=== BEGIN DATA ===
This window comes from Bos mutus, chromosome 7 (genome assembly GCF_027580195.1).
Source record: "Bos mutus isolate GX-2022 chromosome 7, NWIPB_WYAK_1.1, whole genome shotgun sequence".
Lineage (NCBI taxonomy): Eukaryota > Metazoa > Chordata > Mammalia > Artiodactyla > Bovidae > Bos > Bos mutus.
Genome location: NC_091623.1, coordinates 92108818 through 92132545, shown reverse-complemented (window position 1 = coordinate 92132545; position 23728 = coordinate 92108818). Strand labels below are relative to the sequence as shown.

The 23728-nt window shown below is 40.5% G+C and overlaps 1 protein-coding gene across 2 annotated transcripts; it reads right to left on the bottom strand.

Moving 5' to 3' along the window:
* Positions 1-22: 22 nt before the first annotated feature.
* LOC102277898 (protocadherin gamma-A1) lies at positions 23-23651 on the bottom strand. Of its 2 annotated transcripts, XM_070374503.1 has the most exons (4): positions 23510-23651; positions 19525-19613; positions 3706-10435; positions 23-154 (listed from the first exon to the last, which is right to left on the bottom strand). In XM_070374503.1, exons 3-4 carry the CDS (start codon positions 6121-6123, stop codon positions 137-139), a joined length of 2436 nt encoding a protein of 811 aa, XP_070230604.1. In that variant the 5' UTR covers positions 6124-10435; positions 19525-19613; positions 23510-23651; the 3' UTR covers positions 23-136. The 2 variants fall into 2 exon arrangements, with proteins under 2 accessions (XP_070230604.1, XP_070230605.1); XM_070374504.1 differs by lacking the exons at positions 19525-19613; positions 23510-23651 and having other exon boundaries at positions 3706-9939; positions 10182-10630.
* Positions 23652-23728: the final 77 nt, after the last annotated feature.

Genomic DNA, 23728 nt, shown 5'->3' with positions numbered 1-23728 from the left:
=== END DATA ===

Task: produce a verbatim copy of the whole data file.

This window comes from Bos mutus, chromosome 7 (genome assembly GCF_027580195.1).
Source record: "Bos mutus isolate GX-2022 chromosome 7, NWIPB_WYAK_1.1, whole genome shotgun sequence".
Lineage (NCBI taxonomy): Eukaryota > Metazoa > Chordata > Mammalia > Artiodactyla > Bovidae > Bos > Bos mutus.
Genome location: NC_091623.1, coordinates 92108818 through 92132545, shown reverse-complemented (window position 1 = coordinate 92132545; position 23728 = coordinate 92108818). Strand labels below are relative to the sequence as shown.

The 23728-nt window shown below is 40.5% G+C and overlaps 1 protein-coding gene across 2 annotated transcripts; it reads right to left on the bottom strand.

Moving 5' to 3' along the window:
* Positions 1-22: 22 nt before the first annotated feature.
* LOC102277898 (protocadherin gamma-A1) lies at positions 23-23651 on the bottom strand. Of its 2 annotated transcripts, XM_070374503.1 has the most exons (4): positions 23510-23651; positions 19525-19613; positions 3706-10435; positions 23-154 (listed from the first exon to the last, which is right to left on the bottom strand). In XM_070374503.1, exons 3-4 carry the CDS (start codon positions 6121-6123, stop codon positions 137-139), a joined length of 2436 nt encoding a protein of 811 aa, XP_070230604.1. In that variant the 5' UTR covers positions 6124-10435; positions 19525-19613; positions 23510-23651; the 3' UTR covers positions 23-136. The 2 variants fall into 2 exon arrangements, with proteins under 2 accessions (XP_070230604.1, XP_070230605.1); XM_070374504.1 differs by lacking the exons at positions 19525-19613; positions 23510-23651 and having other exon boundaries at positions 3706-9939; positions 10182-10630.
* Positions 23652-23728: the final 77 nt, after the last annotated feature.

Genomic DNA, 23728 nt, shown 5'->3' with positions numbered 1-23728 from the left: